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New Learning In Action - Case Study

Open Educational Resources

ISKME'S OER Commons ( is an open teaching and learning network that facilitates the discovery and improvement of high-quality digital resources that are free, open and available for a diverse range of learners. OER Commons, which features tools for standards alignment, rubrics for quality review and Open Author, an integrated, easy-to-use digital resource authoring and remixing environment, has served millions of users in over 193 countries around the world since 2007.
CK-12 ( addresses the growing costs of textbooks and the closed, outdated medium in which they are available. Focusing specifically on textbooks for U.S. K-12 schools, the nonprofit works with states and institutions to build web-based, collaborative "flexbooks" that are free to use and adapt in multiple formats. Over 90 textbooks are available for reuse under Creative Commons licenses.
Leadership Public Schools ( is a consortium of four urban charter high schools in the Bay Area that uses OER as a core philosophy and organizing process. Instructional resources are digital, editable and continually iterated through a process of "collaborative innovation." Staff regularly employ a design process to develop ed tech tools, curriculum resources, assessment strategies and general program improvement to address the challenges of their high-poverty, low-income high schools and similar schools around the world.
WikiSeat ( is an open-source platform for furniture design. Hands-on learning provides unexpected ways to explore abstract concepts in core subjects such as science, mathematics, English and literature. Students are encouraged to document their process and share it online, creating opportunities for crucial new 21st century literacies.
Connexions ( is a repository and collaborative platform of materials that breaks down larger educational content, such as textbooks and courses, into basic building blocks known as modules. Each module has a corresponding web page, so educators can mix and match pages to create custom lessons. All 20,000 modules are licensed under Creative Commons, so they can be continually edited, translated and adapted.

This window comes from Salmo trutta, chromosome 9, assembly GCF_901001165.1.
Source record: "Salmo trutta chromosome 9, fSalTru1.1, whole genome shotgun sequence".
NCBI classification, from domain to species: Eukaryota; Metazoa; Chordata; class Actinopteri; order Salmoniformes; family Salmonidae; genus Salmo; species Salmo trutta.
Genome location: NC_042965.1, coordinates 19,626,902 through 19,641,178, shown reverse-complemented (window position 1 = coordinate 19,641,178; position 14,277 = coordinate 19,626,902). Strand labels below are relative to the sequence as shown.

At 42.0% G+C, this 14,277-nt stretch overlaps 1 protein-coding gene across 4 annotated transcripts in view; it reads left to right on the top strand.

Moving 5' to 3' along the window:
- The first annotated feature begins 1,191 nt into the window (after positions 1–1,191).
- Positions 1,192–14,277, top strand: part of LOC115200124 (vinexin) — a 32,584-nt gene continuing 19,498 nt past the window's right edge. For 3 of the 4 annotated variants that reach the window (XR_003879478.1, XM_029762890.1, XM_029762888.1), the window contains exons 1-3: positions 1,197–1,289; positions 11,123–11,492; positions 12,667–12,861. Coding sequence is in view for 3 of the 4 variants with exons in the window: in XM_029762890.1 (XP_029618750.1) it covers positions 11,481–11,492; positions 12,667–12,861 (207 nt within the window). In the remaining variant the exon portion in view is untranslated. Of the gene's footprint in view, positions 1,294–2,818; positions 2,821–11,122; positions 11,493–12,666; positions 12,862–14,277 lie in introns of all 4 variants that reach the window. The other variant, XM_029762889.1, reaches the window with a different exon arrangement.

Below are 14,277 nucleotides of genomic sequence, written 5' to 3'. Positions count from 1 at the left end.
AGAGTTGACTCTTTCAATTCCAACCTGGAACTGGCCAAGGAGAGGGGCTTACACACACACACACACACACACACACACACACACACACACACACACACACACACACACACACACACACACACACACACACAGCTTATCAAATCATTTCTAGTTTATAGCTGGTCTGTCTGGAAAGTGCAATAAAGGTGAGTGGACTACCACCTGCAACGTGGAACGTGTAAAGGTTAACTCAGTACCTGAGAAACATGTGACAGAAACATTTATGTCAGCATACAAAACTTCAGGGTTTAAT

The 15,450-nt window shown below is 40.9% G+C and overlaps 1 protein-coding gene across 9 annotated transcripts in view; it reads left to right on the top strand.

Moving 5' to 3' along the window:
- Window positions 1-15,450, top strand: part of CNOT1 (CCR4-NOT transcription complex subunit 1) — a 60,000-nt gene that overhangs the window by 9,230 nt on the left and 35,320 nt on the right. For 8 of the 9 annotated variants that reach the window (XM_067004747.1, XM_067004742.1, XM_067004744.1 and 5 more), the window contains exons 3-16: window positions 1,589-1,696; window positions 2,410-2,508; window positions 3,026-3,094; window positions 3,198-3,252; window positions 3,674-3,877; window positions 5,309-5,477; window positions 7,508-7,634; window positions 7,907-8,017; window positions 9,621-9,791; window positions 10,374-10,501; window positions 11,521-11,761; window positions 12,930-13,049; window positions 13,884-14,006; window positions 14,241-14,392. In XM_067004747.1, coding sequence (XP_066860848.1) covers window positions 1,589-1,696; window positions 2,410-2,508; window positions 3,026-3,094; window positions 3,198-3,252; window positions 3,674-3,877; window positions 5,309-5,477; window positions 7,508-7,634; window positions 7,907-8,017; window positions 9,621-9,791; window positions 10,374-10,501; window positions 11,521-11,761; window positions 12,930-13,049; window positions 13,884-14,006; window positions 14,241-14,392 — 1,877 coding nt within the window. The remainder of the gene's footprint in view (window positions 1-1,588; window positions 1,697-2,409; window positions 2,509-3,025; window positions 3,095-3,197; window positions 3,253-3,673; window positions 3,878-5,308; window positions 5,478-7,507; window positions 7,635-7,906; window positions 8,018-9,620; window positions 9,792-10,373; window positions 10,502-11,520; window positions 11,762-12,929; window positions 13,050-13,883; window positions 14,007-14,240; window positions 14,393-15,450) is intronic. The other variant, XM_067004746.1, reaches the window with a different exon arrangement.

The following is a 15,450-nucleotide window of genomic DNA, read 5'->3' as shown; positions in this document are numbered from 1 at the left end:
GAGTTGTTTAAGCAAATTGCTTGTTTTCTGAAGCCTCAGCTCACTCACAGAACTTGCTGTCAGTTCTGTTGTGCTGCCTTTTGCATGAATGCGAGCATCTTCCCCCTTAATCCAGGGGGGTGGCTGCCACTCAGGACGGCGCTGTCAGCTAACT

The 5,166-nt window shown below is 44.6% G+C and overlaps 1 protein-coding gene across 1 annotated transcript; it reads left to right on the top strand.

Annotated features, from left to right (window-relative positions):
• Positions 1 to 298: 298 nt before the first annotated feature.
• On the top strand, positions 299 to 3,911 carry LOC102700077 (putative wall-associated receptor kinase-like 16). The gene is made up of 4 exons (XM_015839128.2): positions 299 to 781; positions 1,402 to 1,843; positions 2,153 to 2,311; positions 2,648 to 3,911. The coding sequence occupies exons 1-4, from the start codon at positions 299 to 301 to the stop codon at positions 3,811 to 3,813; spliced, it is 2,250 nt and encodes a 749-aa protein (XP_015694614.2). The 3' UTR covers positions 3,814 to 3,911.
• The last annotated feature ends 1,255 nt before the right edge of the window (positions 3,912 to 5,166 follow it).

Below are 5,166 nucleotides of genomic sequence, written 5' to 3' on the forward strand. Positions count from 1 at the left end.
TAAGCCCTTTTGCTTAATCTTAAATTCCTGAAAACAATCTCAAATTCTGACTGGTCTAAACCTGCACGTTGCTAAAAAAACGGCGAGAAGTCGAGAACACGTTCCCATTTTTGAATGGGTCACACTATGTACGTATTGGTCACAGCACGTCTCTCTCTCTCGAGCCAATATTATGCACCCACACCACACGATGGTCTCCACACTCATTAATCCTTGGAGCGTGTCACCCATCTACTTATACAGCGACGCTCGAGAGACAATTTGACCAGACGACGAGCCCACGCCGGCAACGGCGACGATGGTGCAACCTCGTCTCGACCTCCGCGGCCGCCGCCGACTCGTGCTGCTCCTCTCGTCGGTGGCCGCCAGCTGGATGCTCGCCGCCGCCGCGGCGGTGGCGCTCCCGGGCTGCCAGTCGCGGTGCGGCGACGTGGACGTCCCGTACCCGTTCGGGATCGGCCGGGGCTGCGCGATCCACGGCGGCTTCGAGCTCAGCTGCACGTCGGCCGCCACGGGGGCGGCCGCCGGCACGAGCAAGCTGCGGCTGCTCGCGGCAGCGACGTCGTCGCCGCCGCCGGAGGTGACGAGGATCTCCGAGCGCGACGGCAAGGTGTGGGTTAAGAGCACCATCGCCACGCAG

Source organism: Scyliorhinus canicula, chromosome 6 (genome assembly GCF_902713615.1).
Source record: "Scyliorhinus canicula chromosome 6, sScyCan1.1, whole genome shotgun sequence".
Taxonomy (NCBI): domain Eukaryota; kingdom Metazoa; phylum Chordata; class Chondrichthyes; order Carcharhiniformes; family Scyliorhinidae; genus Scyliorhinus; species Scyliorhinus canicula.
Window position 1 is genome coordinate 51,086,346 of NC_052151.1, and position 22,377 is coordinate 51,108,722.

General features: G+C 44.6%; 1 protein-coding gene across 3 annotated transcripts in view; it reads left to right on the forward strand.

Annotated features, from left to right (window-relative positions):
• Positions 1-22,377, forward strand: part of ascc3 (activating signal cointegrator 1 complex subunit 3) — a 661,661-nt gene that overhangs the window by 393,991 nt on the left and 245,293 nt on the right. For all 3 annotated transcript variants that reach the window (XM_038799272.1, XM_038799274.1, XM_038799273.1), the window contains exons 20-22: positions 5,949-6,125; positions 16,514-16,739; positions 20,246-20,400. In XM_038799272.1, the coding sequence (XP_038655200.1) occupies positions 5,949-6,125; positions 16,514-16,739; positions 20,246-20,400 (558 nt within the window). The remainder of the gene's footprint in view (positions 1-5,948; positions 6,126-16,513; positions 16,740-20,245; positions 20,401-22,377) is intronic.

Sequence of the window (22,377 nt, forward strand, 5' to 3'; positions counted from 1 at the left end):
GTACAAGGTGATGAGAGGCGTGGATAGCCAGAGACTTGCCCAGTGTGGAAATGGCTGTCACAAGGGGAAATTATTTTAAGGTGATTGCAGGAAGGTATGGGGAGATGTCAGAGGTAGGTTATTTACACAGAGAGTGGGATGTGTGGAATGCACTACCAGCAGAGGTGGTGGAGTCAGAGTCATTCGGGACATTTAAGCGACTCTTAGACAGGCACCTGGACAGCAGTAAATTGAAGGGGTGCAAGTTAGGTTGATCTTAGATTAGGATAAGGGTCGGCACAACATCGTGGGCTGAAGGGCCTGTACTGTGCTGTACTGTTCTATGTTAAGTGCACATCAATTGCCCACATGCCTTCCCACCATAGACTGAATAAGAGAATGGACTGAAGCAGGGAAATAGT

The Khan Academy ( offers over 5,000 instructional videos from basic algebra to advanced chemistry, biology and even the banking crisis. Three and a half million learners use the site each month. All videos are licensed under Creative Commons, with some already translated into Spanish, Arabic, Mandarin, Hindi and more. The Khan Academy is currently exploring a system that awards learning points and badges as students progress.
Other networks are also helping educators support each other in their professional development. New professional platforms are emerging that provide teachers with access to peer support and enable them to share resources. For example, LearnZillion, BetterLesson and Share My Lesson provide platforms that permit sharing of lessons aligned to the Common Core State Standards. Net Texts, an OER-based platform, provides tools for teachers to develop and share their curriculum.
Classroom 2.0 and Edmodo are providing tools to connect teachers to peers around the world. In Australia, the country's 280,000 public school teachers are being linked together through a custom-built social network. The network allows teachers to find and get help from colleagues who are dealing with the similar issues. Participants have access to a visual "dashboard" that lets them see what discussion topics are most popular and find information of interest to them.13